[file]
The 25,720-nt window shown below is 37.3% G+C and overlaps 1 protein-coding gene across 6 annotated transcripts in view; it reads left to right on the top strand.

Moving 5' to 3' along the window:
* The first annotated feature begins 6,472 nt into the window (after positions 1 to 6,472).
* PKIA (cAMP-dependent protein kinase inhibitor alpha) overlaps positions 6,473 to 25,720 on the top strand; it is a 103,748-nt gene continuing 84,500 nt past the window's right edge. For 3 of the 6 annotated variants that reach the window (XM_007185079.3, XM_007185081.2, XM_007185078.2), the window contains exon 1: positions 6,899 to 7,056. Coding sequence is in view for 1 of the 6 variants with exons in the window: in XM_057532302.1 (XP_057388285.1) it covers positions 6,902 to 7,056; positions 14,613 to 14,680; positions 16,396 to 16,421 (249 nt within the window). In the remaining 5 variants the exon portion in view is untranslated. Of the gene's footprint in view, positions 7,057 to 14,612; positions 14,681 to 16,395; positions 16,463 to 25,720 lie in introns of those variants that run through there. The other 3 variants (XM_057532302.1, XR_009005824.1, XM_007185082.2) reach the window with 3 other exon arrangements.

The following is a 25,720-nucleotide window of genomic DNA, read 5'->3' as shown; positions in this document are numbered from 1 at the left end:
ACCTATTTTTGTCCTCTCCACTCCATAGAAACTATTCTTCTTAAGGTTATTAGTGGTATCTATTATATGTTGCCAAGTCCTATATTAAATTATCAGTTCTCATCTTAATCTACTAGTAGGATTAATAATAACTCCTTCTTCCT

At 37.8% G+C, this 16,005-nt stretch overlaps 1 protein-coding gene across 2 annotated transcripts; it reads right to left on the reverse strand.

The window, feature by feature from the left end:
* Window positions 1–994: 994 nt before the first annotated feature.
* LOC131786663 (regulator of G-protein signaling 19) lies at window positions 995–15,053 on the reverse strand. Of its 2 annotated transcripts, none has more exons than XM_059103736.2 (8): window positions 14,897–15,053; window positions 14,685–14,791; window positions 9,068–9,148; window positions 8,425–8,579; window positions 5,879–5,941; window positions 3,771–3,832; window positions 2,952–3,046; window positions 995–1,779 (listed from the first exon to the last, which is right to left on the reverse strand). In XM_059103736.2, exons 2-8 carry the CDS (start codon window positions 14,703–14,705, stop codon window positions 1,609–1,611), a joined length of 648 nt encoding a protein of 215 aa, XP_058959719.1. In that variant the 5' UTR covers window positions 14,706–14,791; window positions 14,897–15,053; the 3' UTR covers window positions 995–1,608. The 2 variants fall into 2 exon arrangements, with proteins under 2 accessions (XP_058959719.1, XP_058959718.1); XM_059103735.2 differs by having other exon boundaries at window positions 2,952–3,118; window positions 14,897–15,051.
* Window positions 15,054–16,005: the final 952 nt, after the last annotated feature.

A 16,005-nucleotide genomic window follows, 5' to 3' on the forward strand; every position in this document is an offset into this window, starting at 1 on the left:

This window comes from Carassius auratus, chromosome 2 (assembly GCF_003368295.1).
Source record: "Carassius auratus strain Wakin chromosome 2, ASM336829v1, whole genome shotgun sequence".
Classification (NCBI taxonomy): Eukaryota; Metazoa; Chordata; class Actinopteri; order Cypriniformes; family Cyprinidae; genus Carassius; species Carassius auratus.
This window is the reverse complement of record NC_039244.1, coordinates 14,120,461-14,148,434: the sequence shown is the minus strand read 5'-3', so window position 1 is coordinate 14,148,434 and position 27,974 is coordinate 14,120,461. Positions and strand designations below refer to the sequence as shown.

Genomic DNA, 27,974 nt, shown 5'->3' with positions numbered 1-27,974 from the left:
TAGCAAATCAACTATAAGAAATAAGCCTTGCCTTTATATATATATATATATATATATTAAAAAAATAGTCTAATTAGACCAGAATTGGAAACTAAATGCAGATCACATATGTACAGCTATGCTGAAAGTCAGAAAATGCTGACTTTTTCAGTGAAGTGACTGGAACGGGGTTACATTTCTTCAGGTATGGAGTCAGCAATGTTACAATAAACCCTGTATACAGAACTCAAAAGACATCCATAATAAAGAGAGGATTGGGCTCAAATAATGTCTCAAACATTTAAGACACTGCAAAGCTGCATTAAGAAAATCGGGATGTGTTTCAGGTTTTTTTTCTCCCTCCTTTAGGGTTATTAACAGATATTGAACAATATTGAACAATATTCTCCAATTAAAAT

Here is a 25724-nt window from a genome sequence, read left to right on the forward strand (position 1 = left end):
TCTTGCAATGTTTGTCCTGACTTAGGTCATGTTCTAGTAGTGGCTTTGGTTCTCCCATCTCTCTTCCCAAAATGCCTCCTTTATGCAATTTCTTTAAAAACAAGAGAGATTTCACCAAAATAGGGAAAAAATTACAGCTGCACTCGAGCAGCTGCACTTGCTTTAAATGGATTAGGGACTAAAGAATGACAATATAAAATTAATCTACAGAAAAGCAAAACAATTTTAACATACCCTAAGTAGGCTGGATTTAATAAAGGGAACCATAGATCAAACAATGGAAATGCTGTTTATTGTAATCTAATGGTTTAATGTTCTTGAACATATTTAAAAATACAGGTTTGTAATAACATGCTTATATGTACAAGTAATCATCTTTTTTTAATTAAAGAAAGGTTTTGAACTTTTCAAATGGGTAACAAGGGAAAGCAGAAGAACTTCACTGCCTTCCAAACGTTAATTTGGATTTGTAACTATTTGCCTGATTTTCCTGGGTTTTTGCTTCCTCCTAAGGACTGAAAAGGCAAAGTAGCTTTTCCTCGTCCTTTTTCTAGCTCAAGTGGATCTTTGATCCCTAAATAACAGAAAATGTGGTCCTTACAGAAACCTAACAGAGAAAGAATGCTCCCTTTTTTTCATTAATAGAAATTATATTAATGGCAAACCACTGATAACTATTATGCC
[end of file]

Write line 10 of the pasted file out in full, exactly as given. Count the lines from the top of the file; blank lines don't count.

* LOC131786663 (regulator of G-protein signaling 19) lies at window positions 995–15,053 on the reverse strand. Of its 2 annotated transcripts, none has more exons than XM_059103736.2 (8): window positions 14,897–15,053; window positions 14,685–14,791; window positions 9,068–9,148; window positions 8,425–8,579; window positions 5,879–5,941; window positions 3,771–3,832; window positions 2,952–3,046; window positions 995–1,779 (listed from the first exon to the last, which is right to left on the reverse strand). In XM_059103736.2, exons 2-8 carry the CDS (start codon window positions 14,703–14,705, stop codon window positions 1,609–1,611), a joined length of 648 nt encoding a protein of 215 aa, XP_058959719.1. In that variant the 5' UTR covers window positions 14,706–14,791; window positions 14,897–15,053; the 3' UTR covers window positions 995–1,608. The 2 variants fall into 2 exon arrangements, with proteins under 2 accessions (XP_058959719.1, XP_058959718.1); XM_059103735.2 differs by having other exon boundaries at window positions 2,952–3,118; window positions 14,897–15,051.